There was Mark Morris-like joyful ease echoing through it all. Adding to that quality, the instrumental string music, a solo violin lilted just as did the movement. All in all, all of these elements came together to create an aesthetic experience not to be forgotten. Yet a sole critique is a desire to see the dancers interact more. The soulfulness of their dancing apart, and that of the relatively rare moments when they joined, begged the question of what that would have to contributed to the piece. With that, the piece might have been an even more striking, memorable, and breath-taking experience to take in.
Then came the finale work, Island Moving Company’s Memoria y Vidrio, choreographed by Rodney Rivera. A fully appropriate title, as the emotional content was vivid enough to connect with memories in each audience member. With gaze, facial expression, movement quality and way of interacting with other dancers, the cast created an emotional – yet not melodramatic – experience of dance artistry. Also contributing to this experience was Rivera’s clever, innovative formation-making.
In one section, for instance, a line of all-male dancers lay on their back far upstage, with one arm extended to the sky. The simplicity effectively contrasted virtuosic movement happening center stage. In a moment more subtle and drama-driven, one (of the three total) ballerinas lay in fetal position. She held two male dancers’ ankles to be slowly, gently moved (it was not as aggressive or violent as “dragging” would imply).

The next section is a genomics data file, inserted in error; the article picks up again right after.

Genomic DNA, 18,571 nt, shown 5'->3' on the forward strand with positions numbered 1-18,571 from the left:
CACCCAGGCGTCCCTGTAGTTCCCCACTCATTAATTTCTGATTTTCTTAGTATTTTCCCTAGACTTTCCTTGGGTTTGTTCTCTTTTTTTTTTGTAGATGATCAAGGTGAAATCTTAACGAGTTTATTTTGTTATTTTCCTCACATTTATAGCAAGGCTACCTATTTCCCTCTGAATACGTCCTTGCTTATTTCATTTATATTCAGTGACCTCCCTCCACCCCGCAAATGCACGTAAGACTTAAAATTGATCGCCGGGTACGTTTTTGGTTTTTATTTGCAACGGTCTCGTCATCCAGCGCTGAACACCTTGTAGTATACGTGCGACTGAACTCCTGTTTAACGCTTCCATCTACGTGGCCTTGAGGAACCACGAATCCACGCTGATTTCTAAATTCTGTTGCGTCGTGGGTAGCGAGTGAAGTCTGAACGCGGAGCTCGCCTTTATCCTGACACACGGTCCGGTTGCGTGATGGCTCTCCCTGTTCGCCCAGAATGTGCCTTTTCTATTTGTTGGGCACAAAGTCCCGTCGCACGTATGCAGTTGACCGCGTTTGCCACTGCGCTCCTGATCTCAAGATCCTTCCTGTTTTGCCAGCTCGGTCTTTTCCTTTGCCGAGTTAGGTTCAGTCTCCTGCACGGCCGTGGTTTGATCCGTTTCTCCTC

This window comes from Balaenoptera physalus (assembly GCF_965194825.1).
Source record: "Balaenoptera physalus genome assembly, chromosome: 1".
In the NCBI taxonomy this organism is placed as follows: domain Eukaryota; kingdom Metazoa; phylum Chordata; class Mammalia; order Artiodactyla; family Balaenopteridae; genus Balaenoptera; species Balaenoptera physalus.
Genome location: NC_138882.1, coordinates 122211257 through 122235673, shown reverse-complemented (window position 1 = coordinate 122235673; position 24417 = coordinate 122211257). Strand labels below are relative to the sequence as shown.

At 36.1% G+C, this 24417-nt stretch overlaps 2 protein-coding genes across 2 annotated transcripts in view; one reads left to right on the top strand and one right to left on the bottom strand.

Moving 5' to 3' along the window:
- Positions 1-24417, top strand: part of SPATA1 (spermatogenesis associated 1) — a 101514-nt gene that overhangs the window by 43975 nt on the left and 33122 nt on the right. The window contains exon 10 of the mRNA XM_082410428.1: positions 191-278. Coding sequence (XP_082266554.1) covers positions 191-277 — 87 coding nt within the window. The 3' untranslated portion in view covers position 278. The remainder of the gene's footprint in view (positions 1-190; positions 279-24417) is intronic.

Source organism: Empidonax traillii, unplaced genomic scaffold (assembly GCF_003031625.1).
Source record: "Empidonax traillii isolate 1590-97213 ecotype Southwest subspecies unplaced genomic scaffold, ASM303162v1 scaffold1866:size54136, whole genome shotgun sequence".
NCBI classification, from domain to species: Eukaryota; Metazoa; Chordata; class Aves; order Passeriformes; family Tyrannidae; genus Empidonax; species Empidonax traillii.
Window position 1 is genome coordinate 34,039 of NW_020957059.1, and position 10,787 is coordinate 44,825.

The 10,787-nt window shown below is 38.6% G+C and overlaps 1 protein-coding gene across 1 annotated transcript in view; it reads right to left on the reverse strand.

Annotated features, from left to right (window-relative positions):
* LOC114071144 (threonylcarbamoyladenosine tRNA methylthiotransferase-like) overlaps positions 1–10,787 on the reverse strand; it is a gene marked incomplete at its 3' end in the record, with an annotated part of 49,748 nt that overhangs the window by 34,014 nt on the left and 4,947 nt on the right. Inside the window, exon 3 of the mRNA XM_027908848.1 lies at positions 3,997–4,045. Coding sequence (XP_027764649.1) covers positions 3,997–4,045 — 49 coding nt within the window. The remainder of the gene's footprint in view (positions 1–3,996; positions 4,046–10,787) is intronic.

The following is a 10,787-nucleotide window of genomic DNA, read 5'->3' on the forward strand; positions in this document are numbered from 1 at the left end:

The stage picture then spoke many thousands of words; something in it seemed to have connective tissue to the millennia of loss, love, yearning and hope for a better future within collective human experience. She rose, however, as did other dancers executing similar level changes through (and right within) gracefully-constructed phrase-work. It all seemed to echo Maya Angelou’s poetic line, “And still I rise…and still I rise.” To fall, then rise again, is not solely of the past or of the present.
Styles of dance, classical to modern to postmodern, do not have to be either. Memoria y Vidrio, along with other commendable works in this program, proved that to be true. They can interweave, walk side by side, and be in dialogue. It can all be part of the crucial observation and commentary that art can offer us. In a time when the values diversity and unity sometimes seem at odds, when we sometimes struggle to reconcile divergence and convergence, let us remember – as this program illustrated – that they can indeed be as one.
By Kathryn Boland of Dance Informa.